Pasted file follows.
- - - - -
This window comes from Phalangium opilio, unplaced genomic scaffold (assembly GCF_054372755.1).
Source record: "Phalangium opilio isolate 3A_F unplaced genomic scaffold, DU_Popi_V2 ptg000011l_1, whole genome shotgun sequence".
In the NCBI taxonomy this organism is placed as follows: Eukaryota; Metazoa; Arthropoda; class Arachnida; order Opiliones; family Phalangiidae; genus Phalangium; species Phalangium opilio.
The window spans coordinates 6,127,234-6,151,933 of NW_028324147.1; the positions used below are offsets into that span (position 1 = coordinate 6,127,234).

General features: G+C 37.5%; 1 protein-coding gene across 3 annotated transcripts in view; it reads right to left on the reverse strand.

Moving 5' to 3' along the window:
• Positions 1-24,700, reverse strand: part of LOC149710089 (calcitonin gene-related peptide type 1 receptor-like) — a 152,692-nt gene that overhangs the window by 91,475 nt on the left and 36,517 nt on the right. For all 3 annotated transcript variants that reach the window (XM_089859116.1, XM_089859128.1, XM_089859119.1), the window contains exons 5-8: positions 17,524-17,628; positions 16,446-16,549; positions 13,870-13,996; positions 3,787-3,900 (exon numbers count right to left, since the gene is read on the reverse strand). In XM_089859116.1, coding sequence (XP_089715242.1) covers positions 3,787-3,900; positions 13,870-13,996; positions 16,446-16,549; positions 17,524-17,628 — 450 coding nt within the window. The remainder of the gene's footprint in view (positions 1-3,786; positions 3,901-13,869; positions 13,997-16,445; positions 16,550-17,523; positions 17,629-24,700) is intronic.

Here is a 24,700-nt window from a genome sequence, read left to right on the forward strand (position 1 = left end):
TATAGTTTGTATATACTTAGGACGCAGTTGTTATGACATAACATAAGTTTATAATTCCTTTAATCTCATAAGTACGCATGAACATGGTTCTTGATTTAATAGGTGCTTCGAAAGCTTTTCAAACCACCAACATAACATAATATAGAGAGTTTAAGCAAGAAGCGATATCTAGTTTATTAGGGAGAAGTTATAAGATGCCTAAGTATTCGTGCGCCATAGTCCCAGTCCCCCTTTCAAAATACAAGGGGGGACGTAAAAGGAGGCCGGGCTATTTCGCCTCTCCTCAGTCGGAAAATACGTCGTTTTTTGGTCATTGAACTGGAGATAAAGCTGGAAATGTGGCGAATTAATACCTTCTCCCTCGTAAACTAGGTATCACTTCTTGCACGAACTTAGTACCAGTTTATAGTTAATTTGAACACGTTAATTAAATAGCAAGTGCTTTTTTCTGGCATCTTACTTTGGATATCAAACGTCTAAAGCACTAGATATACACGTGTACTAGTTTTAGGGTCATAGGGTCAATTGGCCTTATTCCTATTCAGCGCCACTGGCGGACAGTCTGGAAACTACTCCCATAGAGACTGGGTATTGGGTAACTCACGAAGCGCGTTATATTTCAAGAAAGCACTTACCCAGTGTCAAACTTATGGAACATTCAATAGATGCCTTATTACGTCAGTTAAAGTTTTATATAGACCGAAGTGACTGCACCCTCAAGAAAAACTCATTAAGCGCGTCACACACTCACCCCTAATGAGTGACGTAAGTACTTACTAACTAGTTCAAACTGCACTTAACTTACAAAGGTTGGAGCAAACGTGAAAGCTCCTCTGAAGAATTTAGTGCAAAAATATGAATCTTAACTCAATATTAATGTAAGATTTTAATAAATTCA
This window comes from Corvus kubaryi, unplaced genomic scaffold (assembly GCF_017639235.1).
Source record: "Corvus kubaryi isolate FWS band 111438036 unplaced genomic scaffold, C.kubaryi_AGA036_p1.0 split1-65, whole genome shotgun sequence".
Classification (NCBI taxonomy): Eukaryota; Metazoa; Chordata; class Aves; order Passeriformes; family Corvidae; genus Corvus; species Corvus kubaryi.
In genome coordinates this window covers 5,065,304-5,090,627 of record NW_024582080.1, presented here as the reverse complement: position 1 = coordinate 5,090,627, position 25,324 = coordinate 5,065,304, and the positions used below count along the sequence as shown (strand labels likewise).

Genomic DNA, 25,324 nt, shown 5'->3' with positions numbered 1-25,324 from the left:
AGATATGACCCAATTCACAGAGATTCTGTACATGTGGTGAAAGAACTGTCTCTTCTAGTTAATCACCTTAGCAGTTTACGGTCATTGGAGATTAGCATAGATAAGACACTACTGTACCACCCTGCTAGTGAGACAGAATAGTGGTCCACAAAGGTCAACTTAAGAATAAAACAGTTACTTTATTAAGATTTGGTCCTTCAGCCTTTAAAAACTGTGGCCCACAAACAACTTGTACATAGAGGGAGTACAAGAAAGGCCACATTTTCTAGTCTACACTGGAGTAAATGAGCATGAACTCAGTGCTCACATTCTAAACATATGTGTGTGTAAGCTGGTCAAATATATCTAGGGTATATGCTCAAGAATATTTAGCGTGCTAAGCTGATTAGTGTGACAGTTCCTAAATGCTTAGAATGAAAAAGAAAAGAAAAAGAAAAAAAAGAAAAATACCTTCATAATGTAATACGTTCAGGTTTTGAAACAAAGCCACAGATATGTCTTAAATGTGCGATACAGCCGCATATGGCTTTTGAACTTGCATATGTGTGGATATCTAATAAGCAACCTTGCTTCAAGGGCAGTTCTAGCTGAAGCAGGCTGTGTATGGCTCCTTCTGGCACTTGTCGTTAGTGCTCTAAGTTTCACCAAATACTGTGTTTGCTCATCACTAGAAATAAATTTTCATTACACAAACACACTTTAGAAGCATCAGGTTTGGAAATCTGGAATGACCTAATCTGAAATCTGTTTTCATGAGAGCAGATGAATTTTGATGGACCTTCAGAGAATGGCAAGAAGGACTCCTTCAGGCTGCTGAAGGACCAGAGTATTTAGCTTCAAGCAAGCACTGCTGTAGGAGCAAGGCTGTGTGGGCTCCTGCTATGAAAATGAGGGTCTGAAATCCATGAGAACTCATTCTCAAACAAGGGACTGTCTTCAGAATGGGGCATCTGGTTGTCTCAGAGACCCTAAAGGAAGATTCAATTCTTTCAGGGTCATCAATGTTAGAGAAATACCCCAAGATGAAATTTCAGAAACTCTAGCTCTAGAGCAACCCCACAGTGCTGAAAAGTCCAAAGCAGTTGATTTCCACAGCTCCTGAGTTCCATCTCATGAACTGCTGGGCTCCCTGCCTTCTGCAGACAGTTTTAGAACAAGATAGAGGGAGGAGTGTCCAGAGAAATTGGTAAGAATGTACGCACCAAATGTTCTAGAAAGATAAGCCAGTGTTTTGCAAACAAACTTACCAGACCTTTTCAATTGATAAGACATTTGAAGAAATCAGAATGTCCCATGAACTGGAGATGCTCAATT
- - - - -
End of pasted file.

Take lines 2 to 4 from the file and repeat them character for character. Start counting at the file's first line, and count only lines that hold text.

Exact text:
Source record: "Phalangium opilio isolate 3A_F unplaced genomic scaffold, DU_Popi_V2 ptg000011l_1, whole genome shotgun sequence".
In the NCBI taxonomy this organism is placed as follows: Eukaryota; Metazoa; Arthropoda; class Arachnida; order Opiliones; family Phalangiidae; genus Phalangium; species Phalangium opilio.
The window spans coordinates 6,127,234-6,151,933 of NW_028324147.1; the positions used below are offsets into that span (position 1 = coordinate 6,127,234).